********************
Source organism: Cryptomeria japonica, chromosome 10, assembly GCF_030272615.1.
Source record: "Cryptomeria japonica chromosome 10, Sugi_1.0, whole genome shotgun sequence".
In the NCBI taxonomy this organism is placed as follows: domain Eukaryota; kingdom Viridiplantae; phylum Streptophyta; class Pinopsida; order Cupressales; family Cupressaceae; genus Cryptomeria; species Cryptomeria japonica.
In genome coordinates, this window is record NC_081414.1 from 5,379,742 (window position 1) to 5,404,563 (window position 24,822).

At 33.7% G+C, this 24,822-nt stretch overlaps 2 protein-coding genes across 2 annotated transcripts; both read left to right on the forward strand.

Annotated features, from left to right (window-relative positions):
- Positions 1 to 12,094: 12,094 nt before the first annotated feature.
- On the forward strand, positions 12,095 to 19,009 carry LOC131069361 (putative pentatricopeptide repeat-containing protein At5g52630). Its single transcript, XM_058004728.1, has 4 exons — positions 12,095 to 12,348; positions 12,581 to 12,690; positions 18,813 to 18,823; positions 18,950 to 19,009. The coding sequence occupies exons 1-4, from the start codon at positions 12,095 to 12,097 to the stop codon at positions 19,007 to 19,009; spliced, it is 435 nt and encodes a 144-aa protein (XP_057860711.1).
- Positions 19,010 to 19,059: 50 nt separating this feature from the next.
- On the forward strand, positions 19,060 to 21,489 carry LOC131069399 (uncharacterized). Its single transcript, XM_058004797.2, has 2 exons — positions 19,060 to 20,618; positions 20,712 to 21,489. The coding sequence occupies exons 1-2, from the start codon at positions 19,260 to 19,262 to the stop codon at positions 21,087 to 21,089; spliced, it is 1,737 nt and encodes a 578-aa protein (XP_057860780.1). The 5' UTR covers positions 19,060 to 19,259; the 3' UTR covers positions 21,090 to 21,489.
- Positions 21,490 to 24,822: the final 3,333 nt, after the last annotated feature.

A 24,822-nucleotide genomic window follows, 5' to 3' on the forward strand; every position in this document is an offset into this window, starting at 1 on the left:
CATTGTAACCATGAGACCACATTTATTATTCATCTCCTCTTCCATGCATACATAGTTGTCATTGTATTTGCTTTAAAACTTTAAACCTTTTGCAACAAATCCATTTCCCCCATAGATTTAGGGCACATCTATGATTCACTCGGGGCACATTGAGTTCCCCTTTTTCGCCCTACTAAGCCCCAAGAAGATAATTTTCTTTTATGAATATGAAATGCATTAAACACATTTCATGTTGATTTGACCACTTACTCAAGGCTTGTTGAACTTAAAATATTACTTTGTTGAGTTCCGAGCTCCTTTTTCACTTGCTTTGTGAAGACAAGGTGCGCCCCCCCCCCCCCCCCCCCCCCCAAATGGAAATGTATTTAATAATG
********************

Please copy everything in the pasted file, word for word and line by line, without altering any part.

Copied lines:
Source organism: Cryptomeria japonica, chromosome 10, assembly GCF_030272615.1.
Source record: "Cryptomeria japonica chromosome 10, Sugi_1.0, whole genome shotgun sequence".
In the NCBI taxonomy this organism is placed as follows: domain Eukaryota; kingdom Viridiplantae; phylum Streptophyta; class Pinopsida; order Cupressales; family Cupressaceae; genus Cryptomeria; species Cryptomeria japonica.
In genome coordinates, this window is record NC_081414.1 from 5,379,742 (window position 1) to 5,404,563 (window position 24,822).

At 33.7% G+C, this 24,822-nt stretch overlaps 2 protein-coding genes across 2 annotated transcripts; both read left to right on the forward strand.

Annotated features, from left to right (window-relative positions):
- Positions 1 to 12,094: 12,094 nt before the first annotated feature.
- On the forward strand, positions 12,095 to 19,009 carry LOC131069361 (putative pentatricopeptide repeat-containing protein At5g52630). Its single transcript, XM_058004728.1, has 4 exons — positions 12,095 to 12,348; positions 12,581 to 12,690; positions 18,813 to 18,823; positions 18,950 to 19,009. The coding sequence occupies exons 1-4, from the start codon at positions 12,095 to 12,097 to the stop codon at positions 19,007 to 19,009; spliced, it is 435 nt and encodes a 144-aa protein (XP_057860711.1).
- Positions 19,010 to 19,059: 50 nt separating this feature from the next.
- On the forward strand, positions 19,060 to 21,489 carry LOC131069399 (uncharacterized). Its single transcript, XM_058004797.2, has 2 exons — positions 19,060 to 20,618; positions 20,712 to 21,489. The coding sequence occupies exons 1-2, from the start codon at positions 19,260 to 19,262 to the stop codon at positions 21,087 to 21,089; spliced, it is 1,737 nt and encodes a 578-aa protein (XP_057860780.1). The 5' UTR covers positions 19,060 to 19,259; the 3' UTR covers positions 21,090 to 21,489.
- Positions 21,490 to 24,822: the final 3,333 nt, after the last annotated feature.

A 24,822-nucleotide genomic window follows, 5' to 3' on the forward strand; every position in this document is an offset into this window, starting at 1 on the left:
CATTGTAACCATGAGACCACATTTATTATTCATCTCCTCTTCCATGCATACATAGTTGTCATTGTATTTGCTTTAAAACTTTAAACCTTTTGCAACAAATCCATTTCCCCCATAGATTTAGGGCACATCTATGATTCACTCGGGGCACATTGAGTTCCCCTTTTTCGCCCTACTAAGCCCCAAGAAGATAATTTTCTTTTATGAATATGAAATGCATTAAACACATTTCATGTTGATTTGACCACTTACTCAAGGCTTGTTGAACTTAAAATATTACTTTGTTGAGTTCCGAGCTCCTTTTTCACTTGCTTTGTGAAGACAAGGTGCGCCCCCCCCCCCCCCCCCCCCCCCAAATGGAAATGTATTTAATAATG